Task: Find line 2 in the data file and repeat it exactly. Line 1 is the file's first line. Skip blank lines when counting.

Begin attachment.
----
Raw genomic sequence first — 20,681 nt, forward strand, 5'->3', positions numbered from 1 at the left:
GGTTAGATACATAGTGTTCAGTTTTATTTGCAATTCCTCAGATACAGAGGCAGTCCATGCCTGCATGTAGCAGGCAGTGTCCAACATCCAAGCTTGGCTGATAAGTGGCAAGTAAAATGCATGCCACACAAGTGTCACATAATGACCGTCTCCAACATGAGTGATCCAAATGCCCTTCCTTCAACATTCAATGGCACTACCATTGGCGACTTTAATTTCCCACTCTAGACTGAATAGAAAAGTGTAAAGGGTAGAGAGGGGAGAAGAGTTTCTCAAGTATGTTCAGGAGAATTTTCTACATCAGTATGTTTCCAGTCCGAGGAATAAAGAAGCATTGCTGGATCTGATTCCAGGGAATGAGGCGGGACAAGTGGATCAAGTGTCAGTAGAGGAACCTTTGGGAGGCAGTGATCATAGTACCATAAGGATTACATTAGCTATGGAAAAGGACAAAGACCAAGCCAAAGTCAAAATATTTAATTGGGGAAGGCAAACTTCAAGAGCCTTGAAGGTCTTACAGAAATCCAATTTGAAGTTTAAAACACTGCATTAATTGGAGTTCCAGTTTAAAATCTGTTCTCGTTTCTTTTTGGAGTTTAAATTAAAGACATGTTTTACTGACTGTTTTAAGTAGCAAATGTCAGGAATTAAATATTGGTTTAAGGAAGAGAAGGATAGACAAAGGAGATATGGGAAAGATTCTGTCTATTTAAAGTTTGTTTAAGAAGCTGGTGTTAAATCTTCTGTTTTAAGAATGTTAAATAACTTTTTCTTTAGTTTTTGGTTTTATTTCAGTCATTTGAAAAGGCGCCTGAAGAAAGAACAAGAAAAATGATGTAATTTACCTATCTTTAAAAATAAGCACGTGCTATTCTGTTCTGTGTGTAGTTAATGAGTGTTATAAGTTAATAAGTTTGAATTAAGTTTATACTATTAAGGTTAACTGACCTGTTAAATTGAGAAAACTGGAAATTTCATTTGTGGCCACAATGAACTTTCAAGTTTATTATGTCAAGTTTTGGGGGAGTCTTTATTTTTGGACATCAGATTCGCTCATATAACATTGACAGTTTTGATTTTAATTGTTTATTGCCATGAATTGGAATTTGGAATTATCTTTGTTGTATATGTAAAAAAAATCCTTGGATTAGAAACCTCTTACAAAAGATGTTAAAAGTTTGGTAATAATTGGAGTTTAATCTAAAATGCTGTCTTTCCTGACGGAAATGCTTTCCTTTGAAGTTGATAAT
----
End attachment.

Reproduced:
GGTTAGATACATAGTGTTCAGTTTTATTTGCAATTCCTCAGATACAGAGGCAGTCCATGCCTGCATGTAGCAGGCAGTGTCCAACATCCAAGCTTGGCTGATAAGTGGCAAGTAAAATGCATGCCACACAAGTGTCACATAATGACCGTCTCCAACATGAGTGATCCAAATGCCCTTCCTTCAACATTCAATGGCACTACCATTGGCGACTTTAATTTCCCACTCTAGACTGAATAGAAAAGTGTAAAGGGTAGAGAGGGGAGAAGAGTTTCTCAAGTATGTTCAGGAGAATTTTCTACATCAGTATGTTTCCAGTCCGAGGAATAAAGAAGCATTGCTGGATCTGATTCCAGGGAATGAGGCGGGACAAGTGGATCAAGTGTCAGTAGAGGAACCTTTGGGAGGCAGTGATCATAGTACCATAAGGATTACATTAGCTATGGAAAAGGACAAAGACCAAGCCAAAGTCAAAATATTTAATTGGGGAAGGCAAACTTCAAGAGCCTTGAAGGTCTTACAGAAATCCAATTTGAAGTTTAAAACACTGCATTAATTGGAGTTCCAGTTTAAAATCTGTTCTCGTTTCTTTTTGGAGTTTAAATTAAAGACATGTTTTACTGACTGTTTTAAGTAGCAAATGTCAGGAATTAAATATTGGTTTAAGGAAGAGAAGGATAGACAAAGGAGATATGGGAAAGATTCTGTCTATTTAAAGTTTGTTTAAGAAGCTGGTGTTAAATCTTCTGTTTTAAGAATGTTAAATAACTTTTTCTTTAGTTTTTGGTTTTATTTCAGTCATTTGAAAAGGCGCCTGAAGAAAGAACAAGAAAAATGATGTAATTTACCTATCTTTAAAAATAAGCACGTGCTATTCTGTTCTGTGTGTAGTTAATGAGTGTTATAAGTTAATAAGTTTGAATTAAGTTTATACTATTAAGGTTAACTGACCTGTTAAATTGAGAAAACTGGAAATTTCATTTGTGGCCACAATGAACTTTCAAGTTTATTATGTCAAGTTTTGGGGGAGTCTTTATTTTTGGACATCAGATTCGCTCATATAACATTGACAGTTTTGATTTTAATTGTTTATTGCCATGAATTGGAATTTGGAATTATCTTTGTTGTATATGTAAAAAAAATCCTTGGATTAGAAACCTCTTACAAAAGATGTTAAAAGTTTGGTAATAATTGGAGTTTAATCTAAAATGCTGTCTTTCCTGACGGAAATGCTTTCCTTTGAAGTTGATAAT